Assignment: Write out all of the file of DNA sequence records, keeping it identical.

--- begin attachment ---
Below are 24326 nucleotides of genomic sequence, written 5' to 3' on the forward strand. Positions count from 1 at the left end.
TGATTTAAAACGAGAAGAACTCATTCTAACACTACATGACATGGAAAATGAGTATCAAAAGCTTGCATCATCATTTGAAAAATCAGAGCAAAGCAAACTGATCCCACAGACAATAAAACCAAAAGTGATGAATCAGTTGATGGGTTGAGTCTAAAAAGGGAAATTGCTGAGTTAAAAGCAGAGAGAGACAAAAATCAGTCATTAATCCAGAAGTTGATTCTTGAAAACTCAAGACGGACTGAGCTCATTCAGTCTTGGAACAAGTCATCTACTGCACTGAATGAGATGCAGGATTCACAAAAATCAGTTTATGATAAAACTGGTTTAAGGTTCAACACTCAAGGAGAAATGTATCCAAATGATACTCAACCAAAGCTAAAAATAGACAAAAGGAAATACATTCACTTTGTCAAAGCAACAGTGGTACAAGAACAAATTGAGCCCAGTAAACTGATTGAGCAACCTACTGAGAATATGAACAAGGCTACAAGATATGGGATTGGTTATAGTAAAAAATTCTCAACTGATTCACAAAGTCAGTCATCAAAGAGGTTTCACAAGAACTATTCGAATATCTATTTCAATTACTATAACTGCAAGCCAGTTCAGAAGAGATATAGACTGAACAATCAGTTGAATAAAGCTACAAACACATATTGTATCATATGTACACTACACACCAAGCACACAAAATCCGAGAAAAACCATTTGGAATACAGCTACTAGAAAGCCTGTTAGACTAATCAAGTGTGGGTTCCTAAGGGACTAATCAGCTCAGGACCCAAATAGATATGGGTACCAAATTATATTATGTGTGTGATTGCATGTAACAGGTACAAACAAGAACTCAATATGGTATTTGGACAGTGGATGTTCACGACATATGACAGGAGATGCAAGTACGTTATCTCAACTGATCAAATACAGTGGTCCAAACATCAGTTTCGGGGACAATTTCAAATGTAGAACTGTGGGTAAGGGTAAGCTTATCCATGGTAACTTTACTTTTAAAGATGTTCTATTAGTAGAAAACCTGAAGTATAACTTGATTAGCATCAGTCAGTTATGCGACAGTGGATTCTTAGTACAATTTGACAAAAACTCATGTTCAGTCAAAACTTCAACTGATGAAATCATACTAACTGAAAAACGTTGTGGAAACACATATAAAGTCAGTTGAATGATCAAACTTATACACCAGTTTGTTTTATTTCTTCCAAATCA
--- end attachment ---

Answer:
Below are 24326 nucleotides of genomic sequence, written 5' to 3' on the forward strand. Positions count from 1 at the left end.
TGATTTAAAACGAGAAGAACTCATTCTAACACTACATGACATGGAAAATGAGTATCAAAAGCTTGCATCATCATTTGAAAAATCAGAGCAAAGCAAACTGATCCCACAGACAATAAAACCAAAAGTGATGAATCAGTTGATGGGTTGAGTCTAAAAAGGGAAATTGCTGAGTTAAAAGCAGAGAGAGACAAAAATCAGTCATTAATCCAGAAGTTGATTCTTGAAAACTCAAGACGGACTGAGCTCATTCAGTCTTGGAACAAGTCATCTACTGCACTGAATGAGATGCAGGATTCACAAAAATCAGTTTATGATAAAACTGGTTTAAGGTTCAACACTCAAGGAGAAATGTATCCAAATGATACTCAACCAAAGCTAAAAATAGACAAAAGGAAATACATTCACTTTGTCAAAGCAACAGTGGTACAAGAACAAATTGAGCCCAGTAAACTGATTGAGCAACCTACTGAGAATATGAACAAGGCTACAAGATATGGGATTGGTTATAGTAAAAAATTCTCAACTGATTCACAAAGTCAGTCATCAAAGAGGTTTCACAAGAACTATTCGAATATCTATTTCAATTACTATAACTGCAAGCCAGTTCAGAAGAGATATAGACTGAACAATCAGTTGAATAAAGCTACAAACACATATTGTATCATATGTACACTACACACCAAGCACACAAAATCCGAGAAAAACCATTTGGAATACAGCTACTAGAAAGCCTGTTAGACTAATCAAGTGTGGGTTCCTAAGGGACTAATCAGCTCAGGACCCAAATAGATATGGGTACCAAATTATATTATGTGTGTGATTGCATGTAACAGGTACAAACAAGAACTCAATATGGTATTTGGACAGTGGATGTTCACGACATATGACAGGAGATGCAAGTACGTTATCTCAACTGATCAAATACAGTGGTCCAAACATCAGTTTCGGGGACAATTTCAAATGTAGAACTGTGGGTAAGGGTAAGCTTATCCATGGTAACTTTACTTTTAAAGATGTTCTATTAGTAGAAAACCTGAAGTATAACTTGATTAGCATCAGTCAGTTATGCGACAGTGGATTCTTAGTACAATTTGACAAAAACTCATGTTCAGTCAAAACTTCAACTGATGAAATCATACTAACTGAAAAACGTTGTGGAAACACATATAAAGTCAGTTGAATGATCAAACTTATACACCAGTTTGTTTTATTTCTTCCAAATCA